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21 01 2010 - Media release

Australian films at the local box office in 2009

The 418 films screened in Australian cinemas in 2009 grossed $1.09 billion, making last year’s total box office the highest on record.

Of those films, 50 were Australian, accounting for $54.8 million or 5.0 per cent of the total, according to Screen Australia analysis of Motion Picture Distributors Association of Australia (MPDAA) data. This is the highest number of Australian films to be screened annually in over 25 years and also marks the greatest domestic share since 2001, when a combination of Moulin Rouge, Lantana, The Man Who Sued God and Crocodile Dundee in Los Angeles took the Australian earnings to $64.4 million (7.8 per cent).

Mao’s Last Dancer was the top-grossing Australian film in 2009, with Bruce Beresford’s adaptation of Li Cunxin’s best-selling memoir achieving $15.0 million over the last three months of the year. Baz Luhrmann’s Australia followed, cementing its position as the second highest grossing Australian film of all time by adding a further $10.6 million to its cumulative box office total of $37.6 million. The science fiction feature Knowing directed by Alex Proyas placed third with $7.6 million. Charlie & Boots claimed fourth position taking $3.9 million followed by Warwick Thornton’s critically acclaimed feature debut Samson & Delilah which grossed $3.2 million at the Australian box office.

“Australian audiences embraced the diversity of stories produced by Australian filmmakers in 2009. Reports show that 1.4 million more Australians went to the cinema to see Australian films in 2009 than 2008 – a 45 per cent increase on the previous year,” said Ruth Harley, Screen Australia Chief Executive. “The top five films provide a snapshot of the impressive array of genres on offer in 2009 across all release categories, from the confronting, yet ultimately uplifting, drama depicted in Samson & Delilah and Mao’s Last Dancer, to the romance of Australia, the laughter of Charlie & Boots and the special effect–driven action of Knowing.”

“Cinema is a hit-driven industry,” Dr Harley continued, “and while box office is a lead indicator of a film’s performance, it is important to note that it represents just one way in which audiences engage with Australian content.

“Our Research Unit has been analysing case studies of films over their entire first-release life cycle. Kokoda, for example, which took $3.2 million at the box office in 2006, recorded approximately 316,000 admissions. The film went on to achieve in excess of 1.3 million viewings in the two and a half years from cinema release to first free-to-air television broadcast. Cinema admissions accounted for just 24 per cent of these viewings. But this proportion of cinema admissions varies depending on the title. Footy Legends which achieved just under one million viewings provides another example. Cinema accounted for only 6 per cent of viewings of this film, with a higher proportion of viewings coming from subscription and free-to-air television broadcasts.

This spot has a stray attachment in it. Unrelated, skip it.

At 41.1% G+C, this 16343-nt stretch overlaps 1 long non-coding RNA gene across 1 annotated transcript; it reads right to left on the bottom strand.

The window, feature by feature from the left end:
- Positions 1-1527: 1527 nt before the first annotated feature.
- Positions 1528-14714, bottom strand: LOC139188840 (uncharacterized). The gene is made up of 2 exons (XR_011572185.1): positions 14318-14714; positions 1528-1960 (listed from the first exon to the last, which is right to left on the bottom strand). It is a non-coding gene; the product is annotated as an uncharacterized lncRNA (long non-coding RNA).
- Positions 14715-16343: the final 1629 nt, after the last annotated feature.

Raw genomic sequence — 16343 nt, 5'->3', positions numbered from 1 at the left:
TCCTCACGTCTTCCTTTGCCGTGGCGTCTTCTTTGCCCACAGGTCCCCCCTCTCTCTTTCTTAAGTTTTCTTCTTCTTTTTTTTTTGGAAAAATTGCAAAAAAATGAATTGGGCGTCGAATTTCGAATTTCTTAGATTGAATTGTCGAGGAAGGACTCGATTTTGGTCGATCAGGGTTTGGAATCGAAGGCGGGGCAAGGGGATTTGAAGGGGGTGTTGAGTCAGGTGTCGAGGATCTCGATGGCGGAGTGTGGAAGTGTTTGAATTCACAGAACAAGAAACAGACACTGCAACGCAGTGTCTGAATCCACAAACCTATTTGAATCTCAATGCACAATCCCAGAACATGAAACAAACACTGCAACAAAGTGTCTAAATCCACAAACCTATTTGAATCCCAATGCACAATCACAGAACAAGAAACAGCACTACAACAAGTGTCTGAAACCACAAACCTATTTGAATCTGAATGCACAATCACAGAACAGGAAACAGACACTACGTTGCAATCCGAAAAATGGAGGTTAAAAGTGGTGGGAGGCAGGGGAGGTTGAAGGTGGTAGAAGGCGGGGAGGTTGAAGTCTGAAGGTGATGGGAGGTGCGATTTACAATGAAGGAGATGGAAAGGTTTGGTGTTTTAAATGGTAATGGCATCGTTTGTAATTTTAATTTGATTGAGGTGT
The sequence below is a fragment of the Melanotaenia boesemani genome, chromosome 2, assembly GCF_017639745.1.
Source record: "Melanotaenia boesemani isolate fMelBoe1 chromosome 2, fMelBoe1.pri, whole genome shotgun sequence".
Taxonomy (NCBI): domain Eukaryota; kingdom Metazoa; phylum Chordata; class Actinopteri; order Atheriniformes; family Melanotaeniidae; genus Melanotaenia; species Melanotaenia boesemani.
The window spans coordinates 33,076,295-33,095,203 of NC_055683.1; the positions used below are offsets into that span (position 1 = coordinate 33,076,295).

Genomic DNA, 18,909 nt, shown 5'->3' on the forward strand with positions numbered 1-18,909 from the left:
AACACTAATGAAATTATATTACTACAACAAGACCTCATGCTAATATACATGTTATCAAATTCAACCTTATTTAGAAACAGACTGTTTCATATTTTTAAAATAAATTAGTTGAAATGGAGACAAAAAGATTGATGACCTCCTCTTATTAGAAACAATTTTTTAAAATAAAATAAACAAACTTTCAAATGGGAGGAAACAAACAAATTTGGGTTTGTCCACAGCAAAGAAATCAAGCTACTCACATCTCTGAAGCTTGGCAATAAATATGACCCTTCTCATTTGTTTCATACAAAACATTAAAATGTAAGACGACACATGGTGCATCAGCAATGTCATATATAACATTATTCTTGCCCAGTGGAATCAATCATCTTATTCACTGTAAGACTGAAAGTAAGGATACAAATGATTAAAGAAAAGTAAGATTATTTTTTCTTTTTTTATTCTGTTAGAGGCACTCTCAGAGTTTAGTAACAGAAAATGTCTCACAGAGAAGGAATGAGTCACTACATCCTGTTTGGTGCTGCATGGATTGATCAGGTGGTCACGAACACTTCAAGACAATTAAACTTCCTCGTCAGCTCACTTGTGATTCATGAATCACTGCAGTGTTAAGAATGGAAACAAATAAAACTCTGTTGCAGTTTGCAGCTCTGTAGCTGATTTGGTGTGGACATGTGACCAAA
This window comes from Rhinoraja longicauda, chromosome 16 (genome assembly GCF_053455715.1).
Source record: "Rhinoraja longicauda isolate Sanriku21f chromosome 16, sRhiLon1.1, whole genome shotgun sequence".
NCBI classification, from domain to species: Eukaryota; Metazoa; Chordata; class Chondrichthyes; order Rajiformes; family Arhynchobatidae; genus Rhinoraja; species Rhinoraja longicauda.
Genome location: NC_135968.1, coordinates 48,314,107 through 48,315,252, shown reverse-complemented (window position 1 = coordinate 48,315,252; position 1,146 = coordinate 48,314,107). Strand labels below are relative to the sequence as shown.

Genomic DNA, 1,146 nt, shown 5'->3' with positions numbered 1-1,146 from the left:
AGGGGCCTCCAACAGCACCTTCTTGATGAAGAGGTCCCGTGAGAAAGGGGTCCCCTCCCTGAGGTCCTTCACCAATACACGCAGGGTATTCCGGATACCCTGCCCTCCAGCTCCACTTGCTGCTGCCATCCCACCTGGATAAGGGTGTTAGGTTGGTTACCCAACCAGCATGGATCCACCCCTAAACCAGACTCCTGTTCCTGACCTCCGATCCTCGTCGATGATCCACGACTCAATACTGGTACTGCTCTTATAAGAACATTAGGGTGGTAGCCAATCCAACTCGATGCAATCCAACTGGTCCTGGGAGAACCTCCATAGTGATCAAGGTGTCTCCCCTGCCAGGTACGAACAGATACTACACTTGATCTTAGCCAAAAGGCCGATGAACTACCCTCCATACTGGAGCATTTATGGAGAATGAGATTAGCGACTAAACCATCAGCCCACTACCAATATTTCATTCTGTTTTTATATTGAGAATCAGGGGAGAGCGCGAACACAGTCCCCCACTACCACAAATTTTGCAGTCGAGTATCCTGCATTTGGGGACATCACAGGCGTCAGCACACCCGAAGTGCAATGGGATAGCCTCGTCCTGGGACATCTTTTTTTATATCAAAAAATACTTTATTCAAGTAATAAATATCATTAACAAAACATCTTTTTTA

“It’s a high priority for Screen Australia in 2010 to better understand downstream viewings as we refine a new range of measures to reflect audience engagement with Australian screen production,” Dr Harley concluded.

Scope and definitions

Australian share of the box office is calculated based on the results for projects under Australian creative control, including those that are 100 per cent foreign financed, as well as projects where creative control is shared between Australian and foreign partners with a balanced mix of Australian and foreign elements in the key creative positions (‘co-productions’).

The classification of projects under these definitions is undertaken by Screen Australia’s Strategy & Research Unit, and once determined, the classification flows through all project-related outputs of the Unit. This includes the National Survey of Feature Film and TV Drama Production, and the online statistics compilation Get the Picture, as well as reporting on box office and DVD share.